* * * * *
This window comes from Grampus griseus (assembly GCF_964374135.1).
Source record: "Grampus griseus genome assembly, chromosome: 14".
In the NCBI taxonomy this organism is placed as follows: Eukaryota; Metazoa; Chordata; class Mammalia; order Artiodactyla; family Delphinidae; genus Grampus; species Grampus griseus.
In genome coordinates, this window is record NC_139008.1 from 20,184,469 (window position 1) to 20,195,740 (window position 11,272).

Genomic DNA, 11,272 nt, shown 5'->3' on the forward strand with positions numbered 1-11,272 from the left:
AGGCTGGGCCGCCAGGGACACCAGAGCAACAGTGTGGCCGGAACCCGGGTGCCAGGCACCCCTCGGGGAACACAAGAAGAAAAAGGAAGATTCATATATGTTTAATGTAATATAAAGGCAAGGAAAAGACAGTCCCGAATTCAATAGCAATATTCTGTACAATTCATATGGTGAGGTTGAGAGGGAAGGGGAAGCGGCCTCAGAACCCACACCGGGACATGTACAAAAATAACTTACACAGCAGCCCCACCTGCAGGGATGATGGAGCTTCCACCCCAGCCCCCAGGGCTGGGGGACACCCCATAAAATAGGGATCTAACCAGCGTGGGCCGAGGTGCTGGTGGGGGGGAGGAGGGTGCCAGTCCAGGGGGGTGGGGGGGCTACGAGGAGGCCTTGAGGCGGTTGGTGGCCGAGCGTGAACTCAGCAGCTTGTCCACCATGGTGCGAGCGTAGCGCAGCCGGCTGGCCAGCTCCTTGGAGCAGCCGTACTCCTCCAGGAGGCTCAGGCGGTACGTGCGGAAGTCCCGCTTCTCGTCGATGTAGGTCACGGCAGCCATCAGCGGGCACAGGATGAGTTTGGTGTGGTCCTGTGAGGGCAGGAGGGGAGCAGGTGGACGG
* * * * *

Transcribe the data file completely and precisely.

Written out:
This window comes from Grampus griseus (assembly GCF_964374135.1).
Source record: "Grampus griseus genome assembly, chromosome: 14".
In the NCBI taxonomy this organism is placed as follows: Eukaryota; Metazoa; Chordata; class Mammalia; order Artiodactyla; family Delphinidae; genus Grampus; species Grampus griseus.
In genome coordinates, this window is record NC_139008.1 from 20,184,469 (window position 1) to 20,195,740 (window position 11,272).

Genomic DNA, 11,272 nt, shown 5'->3' on the forward strand with positions numbered 1-11,272 from the left:
AGGCTGGGCCGCCAGGGACACCAGAGCAACAGTGTGGCCGGAACCCGGGTGCCAGGCACCCCTCGGGGAACACAAGAAGAAAAAGGAAGATTCATATATGTTTAATGTAATATAAAGGCAAGGAAAAGACAGTCCCGAATTCAATAGCAATATTCTGTACAATTCATATGGTGAGGTTGAGAGGGAAGGGGAAGCGGCCTCAGAACCCACACCGGGACATGTACAAAAATAACTTACACAGCAGCCCCACCTGCAGGGATGATGGAGCTTCCACCCCAGCCCCCAGGGCTGGGGGACACCCCATAAAATAGGGATCTAACCAGCGTGGGCCGAGGTGCTGGTGGGGGGGAGGAGGGTGCCAGTCCAGGGGGGTGGGGGGGCTACGAGGAGGCCTTGAGGCGGTTGGTGGCCGAGCGTGAACTCAGCAGCTTGTCCACCATGGTGCGAGCGTAGCGCAGCCGGCTGGCCAGCTCCTTGGAGCAGCCGTACTCCTCCAGGAGGCTCAGGCGGTACGTGCGGAAGTCCCGCTTCTCGTCGATGTAGGTCACGGCAGCCATCAGCGGGCACAGGATGAGTTTGGTGTGGTCCTGTGAGGGCAGGAGGGGAGCAGGTGGACGG